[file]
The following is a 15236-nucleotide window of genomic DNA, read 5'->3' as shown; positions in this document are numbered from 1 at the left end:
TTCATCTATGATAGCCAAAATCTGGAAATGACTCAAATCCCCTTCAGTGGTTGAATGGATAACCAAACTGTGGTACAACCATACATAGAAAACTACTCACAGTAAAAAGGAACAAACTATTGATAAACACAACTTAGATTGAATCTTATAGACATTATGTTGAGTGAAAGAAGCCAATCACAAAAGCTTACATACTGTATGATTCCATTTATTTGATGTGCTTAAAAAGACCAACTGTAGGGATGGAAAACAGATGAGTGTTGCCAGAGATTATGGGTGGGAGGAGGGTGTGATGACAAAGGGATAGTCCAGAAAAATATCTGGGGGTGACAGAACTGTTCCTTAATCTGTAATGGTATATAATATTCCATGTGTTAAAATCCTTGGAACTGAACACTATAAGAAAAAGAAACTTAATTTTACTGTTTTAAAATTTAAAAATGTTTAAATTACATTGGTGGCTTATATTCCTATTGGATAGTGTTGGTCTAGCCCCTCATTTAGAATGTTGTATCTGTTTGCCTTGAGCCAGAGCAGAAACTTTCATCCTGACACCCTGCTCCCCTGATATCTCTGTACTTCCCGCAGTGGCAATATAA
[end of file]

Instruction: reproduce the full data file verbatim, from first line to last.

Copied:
The following is a 15236-nucleotide window of genomic DNA, read 5'->3' as shown; positions in this document are numbered from 1 at the left end:
TTCATCTATGATAGCCAAAATCTGGAAATGACTCAAATCCCCTTCAGTGGTTGAATGGATAACCAAACTGTGGTACAACCATACATAGAAAACTACTCACAGTAAAAAGGAACAAACTATTGATAAACACAACTTAGATTGAATCTTATAGACATTATGTTGAGTGAAAGAAGCCAATCACAAAAGCTTACATACTGTATGATTCCATTTATTTGATGTGCTTAAAAAGACCAACTGTAGGGATGGAAAACAGATGAGTGTTGCCAGAGATTATGGGTGGGAGGAGGGTGTGATGACAAAGGGATAGTCCAGAAAAATATCTGGGGGTGACAGAACTGTTCCTTAATCTGTAATGGTATATAATATTCCATGTGTTAAAATCCTTGGAACTGAACACTATAAGAAAAAGAAACTTAATTTTACTGTTTTAAAATTTAAAAATGTTTAAATTACATTGGTGGCTTATATTCCTATTGGATAGTGTTGGTCTAGCCCCTCATTTAGAATGTTGTATCTGTTTGCCTTGAGCCAGAGCAGAAACTTTCATCCTGACACCCTGCTCCCCTGATATCTCTGTACTTCCCGCAGTGGCAATATAA